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Culture

The Barking Dead: Dogs inherit the Earth in apocalyptic comic

Every dog has its day in the new comic series Legend, where pit bulls and pointers navigate a devastated land. And don't forget the felines.

Post-apocalyptic comics are known for featuring rotting zombies and terrified humans, but author Samuel Sattin and illustrator Chris Koehler are barking up a different tree.

Their new comic series Legend tells the tale (tail?) of a world where humans as we know them no longer exist, and domesticated animals have to find their way in a barren wasteland.

Our central character is Legend, an English pointer, but other dogs, including pit bull Herman, will play important roles. And their breeds matter, Sattin said.

"English pointers are wary and good at spotting danger," he said. "Pit bulls are associated with negative stigmas, while beagles are thought of as submissive. Each of our breeds is chosen with particular traits in mind." (Never fear, pit bull lovers, Herman will be breaking those negative stereotypes -- in fact, his poor treatment in the past might work in his favor.)

Felines have a role to play too. And old four-footed rivalries won't matter much when things get desperate. "The cats in particular have a big part to play, with their mysterious technology and battle wear," Sattin said.

Legend will be published May 4 by Z2 Comics, with at least 10 issues planned. Koehler's artistic style sets a moody stage, with panels colored in unexpected hues, representing a world that's no longer seen through human eyes.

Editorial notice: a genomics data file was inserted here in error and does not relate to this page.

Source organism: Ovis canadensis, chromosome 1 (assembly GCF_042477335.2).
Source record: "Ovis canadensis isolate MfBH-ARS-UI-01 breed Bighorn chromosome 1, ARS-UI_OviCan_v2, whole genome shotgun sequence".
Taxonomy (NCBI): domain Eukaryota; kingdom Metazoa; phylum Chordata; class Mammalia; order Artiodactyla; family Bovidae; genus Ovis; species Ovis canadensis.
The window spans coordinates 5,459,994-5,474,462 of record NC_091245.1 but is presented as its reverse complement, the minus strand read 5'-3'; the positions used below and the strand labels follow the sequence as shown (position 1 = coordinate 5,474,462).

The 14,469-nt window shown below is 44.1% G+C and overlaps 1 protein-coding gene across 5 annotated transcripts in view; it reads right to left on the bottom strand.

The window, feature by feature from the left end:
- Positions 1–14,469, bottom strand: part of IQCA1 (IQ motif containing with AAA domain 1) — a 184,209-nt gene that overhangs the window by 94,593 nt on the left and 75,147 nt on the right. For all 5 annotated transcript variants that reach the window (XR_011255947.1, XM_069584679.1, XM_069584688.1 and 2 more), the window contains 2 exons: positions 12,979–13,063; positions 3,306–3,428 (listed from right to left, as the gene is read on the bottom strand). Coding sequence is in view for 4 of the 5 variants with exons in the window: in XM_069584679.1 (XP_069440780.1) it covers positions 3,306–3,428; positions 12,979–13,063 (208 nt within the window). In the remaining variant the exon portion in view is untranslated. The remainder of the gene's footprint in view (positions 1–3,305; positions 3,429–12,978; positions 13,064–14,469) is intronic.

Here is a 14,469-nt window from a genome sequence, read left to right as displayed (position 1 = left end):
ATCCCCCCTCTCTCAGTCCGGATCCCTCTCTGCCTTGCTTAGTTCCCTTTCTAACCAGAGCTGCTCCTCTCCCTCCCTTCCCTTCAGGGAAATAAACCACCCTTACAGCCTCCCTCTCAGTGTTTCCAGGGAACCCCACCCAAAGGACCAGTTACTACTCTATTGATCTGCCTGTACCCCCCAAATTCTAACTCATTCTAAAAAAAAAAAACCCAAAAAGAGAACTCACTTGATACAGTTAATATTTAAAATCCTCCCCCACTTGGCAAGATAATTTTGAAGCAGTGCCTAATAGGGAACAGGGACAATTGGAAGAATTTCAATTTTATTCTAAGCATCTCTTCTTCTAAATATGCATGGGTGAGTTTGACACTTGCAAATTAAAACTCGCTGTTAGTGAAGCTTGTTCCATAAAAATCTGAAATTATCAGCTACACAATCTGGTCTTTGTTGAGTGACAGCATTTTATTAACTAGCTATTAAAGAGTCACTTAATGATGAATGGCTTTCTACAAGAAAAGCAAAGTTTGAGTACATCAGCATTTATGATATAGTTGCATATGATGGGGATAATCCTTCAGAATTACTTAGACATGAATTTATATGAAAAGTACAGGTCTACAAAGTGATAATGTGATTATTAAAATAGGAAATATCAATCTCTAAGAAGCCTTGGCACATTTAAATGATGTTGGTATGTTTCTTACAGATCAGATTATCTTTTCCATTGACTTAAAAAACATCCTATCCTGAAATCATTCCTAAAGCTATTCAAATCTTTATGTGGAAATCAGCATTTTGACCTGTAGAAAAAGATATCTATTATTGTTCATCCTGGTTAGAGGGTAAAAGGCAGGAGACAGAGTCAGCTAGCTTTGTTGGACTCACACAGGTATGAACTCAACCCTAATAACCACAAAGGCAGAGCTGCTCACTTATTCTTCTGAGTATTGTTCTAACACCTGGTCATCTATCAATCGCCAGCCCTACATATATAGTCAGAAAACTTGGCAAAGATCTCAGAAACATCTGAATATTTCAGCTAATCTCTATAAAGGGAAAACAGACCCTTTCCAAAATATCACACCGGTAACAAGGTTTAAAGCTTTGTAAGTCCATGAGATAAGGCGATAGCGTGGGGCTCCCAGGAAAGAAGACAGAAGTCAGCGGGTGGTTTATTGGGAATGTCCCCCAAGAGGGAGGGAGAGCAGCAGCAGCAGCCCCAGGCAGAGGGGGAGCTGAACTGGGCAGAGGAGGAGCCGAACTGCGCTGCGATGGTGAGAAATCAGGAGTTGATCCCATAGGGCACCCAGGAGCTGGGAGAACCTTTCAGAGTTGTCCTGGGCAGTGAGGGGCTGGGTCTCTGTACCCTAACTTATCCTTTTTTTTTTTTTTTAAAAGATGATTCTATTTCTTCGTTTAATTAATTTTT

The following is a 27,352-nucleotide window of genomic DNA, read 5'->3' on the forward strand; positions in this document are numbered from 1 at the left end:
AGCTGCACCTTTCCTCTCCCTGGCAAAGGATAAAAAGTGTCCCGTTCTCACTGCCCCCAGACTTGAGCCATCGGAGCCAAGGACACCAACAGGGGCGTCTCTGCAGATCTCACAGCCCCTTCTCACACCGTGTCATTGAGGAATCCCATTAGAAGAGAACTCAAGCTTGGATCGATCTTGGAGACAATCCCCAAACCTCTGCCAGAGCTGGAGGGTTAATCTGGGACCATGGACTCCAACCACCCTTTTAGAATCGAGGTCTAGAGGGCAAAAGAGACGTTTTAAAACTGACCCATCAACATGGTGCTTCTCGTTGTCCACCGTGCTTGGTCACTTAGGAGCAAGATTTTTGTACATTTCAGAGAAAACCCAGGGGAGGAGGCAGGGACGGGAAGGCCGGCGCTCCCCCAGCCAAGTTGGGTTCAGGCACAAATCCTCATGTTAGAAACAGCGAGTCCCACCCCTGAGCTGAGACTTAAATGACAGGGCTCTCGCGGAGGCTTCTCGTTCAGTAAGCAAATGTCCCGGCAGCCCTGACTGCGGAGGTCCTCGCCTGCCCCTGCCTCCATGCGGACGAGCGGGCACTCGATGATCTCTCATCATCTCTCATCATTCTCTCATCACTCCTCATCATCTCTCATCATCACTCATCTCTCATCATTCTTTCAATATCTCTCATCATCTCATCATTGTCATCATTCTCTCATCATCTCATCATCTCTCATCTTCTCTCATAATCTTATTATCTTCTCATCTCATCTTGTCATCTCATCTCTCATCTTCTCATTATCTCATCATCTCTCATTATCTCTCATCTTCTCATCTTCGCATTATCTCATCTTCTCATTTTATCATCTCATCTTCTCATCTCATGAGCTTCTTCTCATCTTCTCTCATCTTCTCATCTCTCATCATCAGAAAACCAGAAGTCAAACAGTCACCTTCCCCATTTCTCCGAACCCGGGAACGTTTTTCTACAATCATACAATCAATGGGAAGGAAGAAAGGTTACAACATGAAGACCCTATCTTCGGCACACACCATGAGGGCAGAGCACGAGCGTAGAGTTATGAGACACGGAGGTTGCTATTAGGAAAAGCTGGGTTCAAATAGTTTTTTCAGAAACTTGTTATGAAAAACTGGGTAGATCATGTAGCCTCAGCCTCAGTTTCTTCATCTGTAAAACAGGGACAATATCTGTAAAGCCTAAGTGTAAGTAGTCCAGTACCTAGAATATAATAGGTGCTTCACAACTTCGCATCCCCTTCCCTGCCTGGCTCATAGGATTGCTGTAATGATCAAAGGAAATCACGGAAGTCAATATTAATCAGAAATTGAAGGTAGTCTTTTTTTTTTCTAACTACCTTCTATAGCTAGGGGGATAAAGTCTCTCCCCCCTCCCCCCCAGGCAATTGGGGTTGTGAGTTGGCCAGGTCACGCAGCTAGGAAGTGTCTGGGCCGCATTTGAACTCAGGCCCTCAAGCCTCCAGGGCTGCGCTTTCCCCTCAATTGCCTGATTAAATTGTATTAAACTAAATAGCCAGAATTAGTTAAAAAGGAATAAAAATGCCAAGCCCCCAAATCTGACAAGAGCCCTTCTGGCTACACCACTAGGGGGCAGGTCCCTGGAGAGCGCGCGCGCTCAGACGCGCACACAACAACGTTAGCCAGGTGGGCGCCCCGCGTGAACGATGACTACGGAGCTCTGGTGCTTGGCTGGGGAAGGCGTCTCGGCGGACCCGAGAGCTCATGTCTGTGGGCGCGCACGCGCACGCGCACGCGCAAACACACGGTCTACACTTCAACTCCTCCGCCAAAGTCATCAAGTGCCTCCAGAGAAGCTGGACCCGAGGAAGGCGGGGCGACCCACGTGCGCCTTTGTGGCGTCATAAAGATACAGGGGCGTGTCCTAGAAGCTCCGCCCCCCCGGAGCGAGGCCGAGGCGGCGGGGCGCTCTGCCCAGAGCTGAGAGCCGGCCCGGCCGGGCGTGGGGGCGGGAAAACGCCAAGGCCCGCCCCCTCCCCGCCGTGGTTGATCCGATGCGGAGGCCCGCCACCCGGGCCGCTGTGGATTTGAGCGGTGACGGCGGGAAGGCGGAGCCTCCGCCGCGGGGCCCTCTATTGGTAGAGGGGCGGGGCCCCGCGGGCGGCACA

"Dogs have limited color visibility due to the number of cones in their eyes, and (artist) Chris Koehler is taking that notion as a central task," Sattin said. "As the story evolves, so do the colors, in order to take our characters through this frightening, mysterious, beautiful world."

If you're wondering if Legend is a dog version of Rick Grimes, with Herman as his Daryl Dixon, well, that dog won't hunt. But Sattin is indeed a "Walking Dead" fan.

"I've sometimes described Legend as 'Watership Down' meets 'The Walking Dead,' with dogs and cats instead of rabbits, minus zombies, plus monsters," he said. "But the similarities might not stretch far beyond the state of the ruined landscape filled with threats. I always did wonder why it was so rare to see animals in ('The Walking Dead'). I assumed they'd been eaten, but surely many could escape the zombie hordes? 'Legend' might be an unconscious answer to some of the questions I had."